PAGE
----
Rapid destabilization of deep, superhydrous magma prior to the largest known Plinian eruption of Cerro Machin volcano, Colombia

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Castilla Montagut , Silvia Camila
Newcombe, Megan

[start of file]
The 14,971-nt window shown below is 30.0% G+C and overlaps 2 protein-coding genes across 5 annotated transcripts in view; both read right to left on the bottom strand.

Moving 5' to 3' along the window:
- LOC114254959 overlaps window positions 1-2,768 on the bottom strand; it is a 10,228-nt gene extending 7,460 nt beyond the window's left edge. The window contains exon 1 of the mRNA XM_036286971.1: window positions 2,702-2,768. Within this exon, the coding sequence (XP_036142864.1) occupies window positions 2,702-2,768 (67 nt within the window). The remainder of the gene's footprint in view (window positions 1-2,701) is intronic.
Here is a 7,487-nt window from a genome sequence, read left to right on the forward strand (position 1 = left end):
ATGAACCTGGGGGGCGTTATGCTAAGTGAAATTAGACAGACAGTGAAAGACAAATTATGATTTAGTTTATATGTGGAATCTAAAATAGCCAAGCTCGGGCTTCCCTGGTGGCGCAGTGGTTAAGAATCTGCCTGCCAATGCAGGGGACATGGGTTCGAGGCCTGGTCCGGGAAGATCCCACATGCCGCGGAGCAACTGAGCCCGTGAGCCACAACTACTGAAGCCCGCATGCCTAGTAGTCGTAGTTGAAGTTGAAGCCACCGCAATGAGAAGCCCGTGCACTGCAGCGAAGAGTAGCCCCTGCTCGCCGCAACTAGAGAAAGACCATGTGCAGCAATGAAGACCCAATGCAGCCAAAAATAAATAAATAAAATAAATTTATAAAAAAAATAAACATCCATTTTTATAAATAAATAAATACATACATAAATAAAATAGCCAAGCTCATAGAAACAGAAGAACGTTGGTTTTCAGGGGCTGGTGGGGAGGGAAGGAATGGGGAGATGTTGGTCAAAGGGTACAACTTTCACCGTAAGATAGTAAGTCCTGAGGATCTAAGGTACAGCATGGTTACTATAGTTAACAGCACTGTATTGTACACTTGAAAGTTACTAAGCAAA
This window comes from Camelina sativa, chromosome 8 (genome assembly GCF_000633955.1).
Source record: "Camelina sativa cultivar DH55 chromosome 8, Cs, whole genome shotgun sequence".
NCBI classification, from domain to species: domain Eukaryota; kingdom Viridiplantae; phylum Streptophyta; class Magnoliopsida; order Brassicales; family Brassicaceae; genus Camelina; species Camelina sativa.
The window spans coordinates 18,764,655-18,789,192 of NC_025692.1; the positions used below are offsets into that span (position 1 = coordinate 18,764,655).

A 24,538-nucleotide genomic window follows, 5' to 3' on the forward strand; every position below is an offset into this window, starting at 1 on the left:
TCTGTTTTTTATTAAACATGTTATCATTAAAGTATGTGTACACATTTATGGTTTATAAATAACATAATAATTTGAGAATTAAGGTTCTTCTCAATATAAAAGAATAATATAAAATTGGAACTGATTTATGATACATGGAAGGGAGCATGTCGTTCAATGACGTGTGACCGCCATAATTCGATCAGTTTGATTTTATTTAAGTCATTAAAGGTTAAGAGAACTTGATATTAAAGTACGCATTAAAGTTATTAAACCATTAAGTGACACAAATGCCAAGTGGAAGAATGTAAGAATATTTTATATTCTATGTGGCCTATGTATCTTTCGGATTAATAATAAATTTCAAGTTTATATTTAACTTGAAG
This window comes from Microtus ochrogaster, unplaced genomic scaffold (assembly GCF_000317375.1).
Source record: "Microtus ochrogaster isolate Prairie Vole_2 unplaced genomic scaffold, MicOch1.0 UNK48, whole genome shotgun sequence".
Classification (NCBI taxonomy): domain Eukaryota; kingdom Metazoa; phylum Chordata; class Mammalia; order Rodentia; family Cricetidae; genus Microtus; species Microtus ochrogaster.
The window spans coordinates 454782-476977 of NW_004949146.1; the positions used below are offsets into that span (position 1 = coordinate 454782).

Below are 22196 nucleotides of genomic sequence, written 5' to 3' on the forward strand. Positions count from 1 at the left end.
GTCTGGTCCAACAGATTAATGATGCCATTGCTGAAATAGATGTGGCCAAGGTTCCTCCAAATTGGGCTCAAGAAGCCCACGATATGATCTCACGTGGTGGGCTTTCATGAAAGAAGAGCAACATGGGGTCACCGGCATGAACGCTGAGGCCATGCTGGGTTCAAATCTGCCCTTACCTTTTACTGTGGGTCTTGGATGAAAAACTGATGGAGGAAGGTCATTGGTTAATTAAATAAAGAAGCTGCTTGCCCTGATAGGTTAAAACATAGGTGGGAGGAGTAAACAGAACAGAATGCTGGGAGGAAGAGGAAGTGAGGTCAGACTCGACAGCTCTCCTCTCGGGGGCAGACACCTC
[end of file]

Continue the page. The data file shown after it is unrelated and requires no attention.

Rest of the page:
A detailed stratigraphy of the pyroclastic fall deposits associated with Cerro Machin volcano (CMV) is presented following a previously defined categorization of the different eruptive units: El Espartillal, P0, P1, El Guaico, P2 and El Anillo. For the largest Plinian eruption in the sequence (P1), two lithofacies were distinguished on the basis of sedimentary features, grain size and componentry analysis. Early stages of the eruption could have been associated with vulcanian-type phases characterized by conduit/plug clearing explosions, producing a monolithologic lithic-rich laminated basal layer. The climactic event is represented by a white to grey, clast-supported, reverse to normally graded pumice-rich lapilli layer formed by a sustained eruptive column that gradually waned towards the end of the eruption. Associated deposits were identified up to 40 km from the vent. Pumice clasts from the most explosive phase were sampled along thedeposit layer in order to characterize storage conditions and ascent rates for the magma erupted. Pumice samples were classified as medium-K, calc-alkaline dacites (63-67 wt.% SiO2). The mineral assemblage includes plagioclase+amphibole+biotite+quartz and olivine and orthopyroxene (Fo 89-92) as accessory phases with amphibole overgrowths. Geothermobarometry of unzoned amphiboles, cores of reversely zoned crystals and rims of normally zoned crystals indicate a temperature range from 825±17°C and 913±45°C, a pressure range from 270±75 MPa to 1000±320 MPa indicating crystallization depths of 8-29 km. Thermobarometry of minor populations of unzoned amphibole crystals, cores of normally zoned crystals and rims of reversely zoned amphiboles show the same crystallization pressures as the dominant amphibole populations, but higher temperatures between 850±17°C and 978±29°C. The presence of these small populations of high-temperature amphiboles suggests a minor recharge event that did not drastically change the average crystallization conditions of the main dacitic reservoir but that could have been the trigger mechanism for the explosive eruption. CMV dacites display several geochemical signatures of adakites (low Y < 14 ppm, high Sr >700ppm, high Al2O3 > 16 wt.%, low MgO < 3 wt.%) which suggest that CMV magmas are produced by fractional crystallization of primitive hydrous magmas at the Moho boundary. The primitive magmas could have been the result of the interaction between Ba-enriched fluids dehydrated from the subducted slab with mantle peridotite in the mantle wedge. Three lines of evidence support the presence of superhydrous magma (containing >~8 wt% H2O) beneath Cerro Machin: 1) water concentrations of 2–11 wt% measured in plagioclase- and quartz-hosted melt inclusions; 2) the presence of Fo89-92 olivine rimmed by high Mg# amphibole; and 3) measurements of ~100–167 ppm H2O in plagioclase phenocrysts. Assuming a partition coefficient of 0.002, measured plagioclase crystals crystallized in a melt with 5-8 wt% H2O. Water-diffusion modelling in plagioclase crystals indicates a minimum time of 1 day for the magma to ascend from shallow depth (<250 MPa, ~5 km) before the eruption. Rapid ascent times are also suggested by the absence of breakdown rims in amphibole crystals which indicate a magma ascent timescale of <4 days from 8 km to the surface (Rutherford & Hill, 1993). Results from this study indicate that the 3600 yr BP eruption was preceded by rapid mobilization and ascent of superhydrous dacitic magma from mid- to deep-crustal storage regions beneath Cerro Machin. This thesis comprises eight appendices (A-H), Appendix A contains fieldwork information including: map of locations, a description of sample labels and schematic stratigraphic columns. In Appendix B, descriptions of componentry analysis are presented as well as pictures of the different grains identified under binocular observations. Appendix C is conformed by ten petrographic forms in which petrographic observations are detailed. This is followed by Appendix D in which whole rock chemistry of five samples is listed. In Appendix E, water measurements in melt inclusions are presented. In Appendix F, measurements of water in feldspar are detailed while in Appendix G, glass, melt inclusions, mineral chemistry and pictures of each crystal are presented, it also contains plagioclase-melt and amphibole-melt equilibrium tests and geothermobarometry calculations. Finally, Appendix H contains the link with the repository of the Matlab code used for volatile diffusion modelling in feldspar.